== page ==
HBR recommends that companies create a “knowledge transfer program” that will foster mentoring and teamwork, so that knowledge will never be concentrated in any single person, and make employees feel appreciated so that they will want to pay back their employer and leave a legacy when they depart. In the corporate context, then, employers have a clear plan of attack against knowledge hoarding – dismantle hierarchical work structures that make employees think they must keep their knowledge close to keep themselves from becoming irrelevant or less valuable; encourage mentoring and group work and set aside time for education; and provide encouragement and incentives for employees who share.

As Kenneth Husted and Snejina Michailova noted in an article entitled Diagnosing and fighting knowledge-sharing hostility, the impulse to hoard knowledge is an unproductive one, but it is also completely human and natural: “The decision to hoard knowledge is destructive from an organizational point of view but, at the same time, it is often rational and well-justified from the perspective of the individual.” People do not trust others with their hard-earned knowledge and do not want people to “freeload,” or they worry about being judged harshly if their knowledge is deemed incorrect.

These concerns are not limited to the corporate context, and neither is knowledge hoarding. How does knowledge hoarding manifest in the non-corporate world, for example in academia? How can we combat it and foster an intellectually open culture? Is it even realistic to think that we could overcome such ingrained human behaviors?

The first example of non-corporate knowledge hoarding that comes to mind is that of scientific research – researchers spend years of their lives obtaining funding and resources for their research, compiling data, and interpreting it. Being the first to conduct and publish cutting-edge research can lead to prestige and further funding to conduct even more cutting-edge research. It is reasonable that researchers would prefer to hang on to their ideas and data so that others cannot cut in. The fear of “knowledge parasites” is real.

It is all well and good for researchers (and the institutions that sponsor them with money and resources) to reap the rewards of their own hard work, to the exclusion of those who did not meaningfully contribute to it. But this culture of hoarding ignores the fact that research does not occur in a vacuum. It inevitably builds on discoveries that came before it, and collaboration among scientists can speed progress and increase the quality of the knowledge that is put out in the world for society’s benefit. This is the root of the recent trend toward open research databases that encourage researchers to make their findings, and in some cases the underlying data, publicly available. Indeed, the National Institutes of Health – a major grantmaker – has instituted a public access policy. With the stated goal of advancing science and improving human health, NIH requires scientists to submit final peer-reviewed journal manuscripts that arise from NIH funds to an open access repository.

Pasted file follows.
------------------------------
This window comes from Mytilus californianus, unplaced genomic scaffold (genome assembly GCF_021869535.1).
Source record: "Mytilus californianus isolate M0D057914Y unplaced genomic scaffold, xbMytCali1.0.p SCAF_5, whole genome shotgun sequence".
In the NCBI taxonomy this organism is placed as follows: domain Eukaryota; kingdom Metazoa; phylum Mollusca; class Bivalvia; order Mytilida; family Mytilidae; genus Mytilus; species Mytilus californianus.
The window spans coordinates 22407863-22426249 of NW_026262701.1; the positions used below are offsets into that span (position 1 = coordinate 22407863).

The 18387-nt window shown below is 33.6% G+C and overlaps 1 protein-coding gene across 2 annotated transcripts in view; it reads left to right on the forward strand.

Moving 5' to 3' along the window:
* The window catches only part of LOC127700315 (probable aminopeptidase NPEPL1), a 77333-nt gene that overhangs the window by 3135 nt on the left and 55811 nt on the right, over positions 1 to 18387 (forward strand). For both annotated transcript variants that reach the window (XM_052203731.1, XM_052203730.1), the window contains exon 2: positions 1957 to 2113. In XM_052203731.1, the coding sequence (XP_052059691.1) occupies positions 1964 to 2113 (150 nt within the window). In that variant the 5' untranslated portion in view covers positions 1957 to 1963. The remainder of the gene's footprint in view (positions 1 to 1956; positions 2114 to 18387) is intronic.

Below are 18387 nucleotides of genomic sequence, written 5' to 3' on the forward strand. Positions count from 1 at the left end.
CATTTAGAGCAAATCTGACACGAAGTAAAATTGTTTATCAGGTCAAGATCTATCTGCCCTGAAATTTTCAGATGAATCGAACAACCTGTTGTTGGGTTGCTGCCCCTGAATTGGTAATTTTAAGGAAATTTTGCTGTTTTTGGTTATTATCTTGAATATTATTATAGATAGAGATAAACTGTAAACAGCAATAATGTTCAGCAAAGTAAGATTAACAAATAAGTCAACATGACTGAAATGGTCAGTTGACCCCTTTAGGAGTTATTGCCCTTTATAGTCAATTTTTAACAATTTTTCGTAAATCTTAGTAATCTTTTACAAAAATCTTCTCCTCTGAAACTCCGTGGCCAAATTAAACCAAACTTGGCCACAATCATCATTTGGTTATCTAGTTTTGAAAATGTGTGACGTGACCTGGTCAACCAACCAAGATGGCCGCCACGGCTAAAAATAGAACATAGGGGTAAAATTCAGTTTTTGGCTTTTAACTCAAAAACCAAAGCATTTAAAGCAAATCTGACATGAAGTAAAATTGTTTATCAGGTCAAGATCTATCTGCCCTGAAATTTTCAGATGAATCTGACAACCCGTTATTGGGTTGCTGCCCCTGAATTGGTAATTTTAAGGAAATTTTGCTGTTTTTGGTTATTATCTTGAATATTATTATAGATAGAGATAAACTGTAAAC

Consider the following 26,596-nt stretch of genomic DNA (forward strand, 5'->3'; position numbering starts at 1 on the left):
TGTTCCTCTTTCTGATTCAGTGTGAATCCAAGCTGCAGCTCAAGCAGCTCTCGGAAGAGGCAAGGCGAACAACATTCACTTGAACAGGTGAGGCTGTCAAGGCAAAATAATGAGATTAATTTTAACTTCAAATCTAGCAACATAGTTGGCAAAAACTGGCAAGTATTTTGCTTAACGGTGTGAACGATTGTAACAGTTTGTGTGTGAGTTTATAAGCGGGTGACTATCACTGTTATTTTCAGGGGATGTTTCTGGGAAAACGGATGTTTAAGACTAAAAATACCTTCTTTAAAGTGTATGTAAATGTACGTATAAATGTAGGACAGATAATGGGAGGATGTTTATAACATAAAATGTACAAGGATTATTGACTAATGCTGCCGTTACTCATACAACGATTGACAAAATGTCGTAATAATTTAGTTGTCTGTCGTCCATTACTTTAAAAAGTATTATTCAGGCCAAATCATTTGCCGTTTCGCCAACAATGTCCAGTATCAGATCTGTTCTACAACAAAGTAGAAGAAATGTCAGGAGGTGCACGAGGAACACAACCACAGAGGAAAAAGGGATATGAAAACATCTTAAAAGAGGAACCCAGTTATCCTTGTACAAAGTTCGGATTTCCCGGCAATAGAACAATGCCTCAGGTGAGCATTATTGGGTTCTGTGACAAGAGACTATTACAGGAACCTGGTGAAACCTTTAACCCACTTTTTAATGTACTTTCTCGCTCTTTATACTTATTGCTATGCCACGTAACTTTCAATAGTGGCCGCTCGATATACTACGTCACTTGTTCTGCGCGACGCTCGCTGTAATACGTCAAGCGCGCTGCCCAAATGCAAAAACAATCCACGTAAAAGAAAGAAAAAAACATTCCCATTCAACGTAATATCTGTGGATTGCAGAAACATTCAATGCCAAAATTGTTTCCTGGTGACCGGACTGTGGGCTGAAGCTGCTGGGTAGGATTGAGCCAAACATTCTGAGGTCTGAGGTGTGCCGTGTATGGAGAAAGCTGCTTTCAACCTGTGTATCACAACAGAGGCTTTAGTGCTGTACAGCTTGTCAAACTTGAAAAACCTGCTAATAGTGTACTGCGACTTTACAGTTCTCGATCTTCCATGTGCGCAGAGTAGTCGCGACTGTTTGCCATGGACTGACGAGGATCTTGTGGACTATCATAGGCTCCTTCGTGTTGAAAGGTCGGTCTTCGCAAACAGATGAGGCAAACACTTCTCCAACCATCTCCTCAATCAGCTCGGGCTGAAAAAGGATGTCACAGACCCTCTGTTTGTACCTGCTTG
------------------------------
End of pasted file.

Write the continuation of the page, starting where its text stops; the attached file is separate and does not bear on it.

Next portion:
As one example, the New England Journal of Medicine recently published a report on one NIH-funded repository, ClinVar, which compiles research on genetic mutations. ClinVar is meant to foster a more complete, unified perspective on the current state of research in this area. According to the NEJM study, no single laboratory can have the complete picture of genetic mutation research – indeed, individual laboratories possess varying and inconsistent data and, as one researcher remarked, “if private companies or single labs followed their own interpretation of variants, they’re likely to get it wrong.” Accordingly, NEJM found, “[h]ealthy competition among isolated entities is no longer sufficient to drive our understanding of human variation, and patient care may be compromised when data are not shared.” The best possible solution is for researchers to contribute to and learn from open databases rather than keeping data to themselves. No researcher is an island.

The trend toward open access databases is not limited to the sciences and is moving forward across disciplines, including the humanities and social sciences – although the sometimes slow pace of growth in participation is frustrating to many advocates. Just like in the corporate context, individuals are frequently unwilling to open up the knowledge they have worked hard to compile, and it can take considerable convincing and incentives for them to do so.

Individuals will always hoard knowledge when they think it is in their interest to do so. It is human nature. However, when openness and knowledge sharing make a true difference to a common good – for the success of an organization or for the growth of scientific knowledge – people have developed strategies to change individuals’ incentives and to combat knowledge hoarding. These strategies shift the information culture from one of individualism and personal knowledge ownership to one of collaboration and mentorship. Efforts like open access databases should eventually gain traction and show their worth in growing the quality and quantity of knowledge in the world, in a way that benefits both the original knowledge creators and a broader population.



Rechberg, I. & Syed, J. (2013). “Ethical issues in knowledge management: conflict of knowledge ownership.” Journal of Knowledge Management, 17(6), pp. 628–647.

Leonard, D. (2014). How to prevent experts from hoarding knowledge. Harvard Business Review. Retrieved from

Husted, K. & Michailova, S. (2002). Diagnosing and fighting knowledge-sharing hostility. Organizational Dynamics, 31(1), pp. 60-73.

Subbaraman, N. (2015, May 17). Want better science? Quit hoarding data, genetics researchers say. The Boston Globe.  Retrieved from

NIH Public Access Policy. (2014). Retrieved from